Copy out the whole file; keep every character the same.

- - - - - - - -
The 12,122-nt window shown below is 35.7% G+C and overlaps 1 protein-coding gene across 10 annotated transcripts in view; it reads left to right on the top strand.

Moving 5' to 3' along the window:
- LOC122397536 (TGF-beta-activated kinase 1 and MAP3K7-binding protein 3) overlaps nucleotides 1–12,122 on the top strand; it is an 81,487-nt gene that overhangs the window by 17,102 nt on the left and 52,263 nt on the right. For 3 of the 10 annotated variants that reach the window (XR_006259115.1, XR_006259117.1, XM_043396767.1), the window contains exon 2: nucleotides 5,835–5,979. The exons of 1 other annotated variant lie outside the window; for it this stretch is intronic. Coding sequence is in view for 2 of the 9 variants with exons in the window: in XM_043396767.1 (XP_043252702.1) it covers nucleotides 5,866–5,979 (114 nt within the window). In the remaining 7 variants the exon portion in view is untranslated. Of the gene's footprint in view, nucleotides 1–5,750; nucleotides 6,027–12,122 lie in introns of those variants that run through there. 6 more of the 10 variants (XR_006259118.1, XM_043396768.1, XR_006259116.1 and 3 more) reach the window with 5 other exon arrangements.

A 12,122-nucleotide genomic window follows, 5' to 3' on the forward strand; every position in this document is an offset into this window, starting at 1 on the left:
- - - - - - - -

The 12,122-nt window shown below is 35.7% G+C and overlaps 1 protein-coding gene across 10 annotated transcripts in view; it reads left to right on the top strand.

Moving 5' to 3' along the window:
- LOC122397536 (TGF-beta-activated kinase 1 and MAP3K7-binding protein 3) overlaps nucleotides 1–12,122 on the top strand; it is an 81,487-nt gene that overhangs the window by 17,102 nt on the left and 52,263 nt on the right. For 3 of the 10 annotated variants that reach the window (XR_006259115.1, XR_006259117.1, XM_043396767.1), the window contains exon 2: nucleotides 5,835–5,979. The exons of 1 other annotated variant lie outside the window; for it this stretch is intronic. Coding sequence is in view for 2 of the 9 variants with exons in the window: in XM_043396767.1 (XP_043252702.1) it covers nucleotides 5,866–5,979 (114 nt within the window). In the remaining 7 variants the exon portion in view is untranslated. Of the gene's footprint in view, nucleotides 1–5,750; nucleotides 6,027–12,122 lie in introns of those variants that run through there. 6 more of the 10 variants (XR_006259118.1, XM_043396768.1, XR_006259116.1 and 3 more) reach the window with 5 other exon arrangements.

A 12,122-nucleotide genomic window follows, 5' to 3' on the forward strand; every position in this document is an offset into this window, starting at 1 on the left: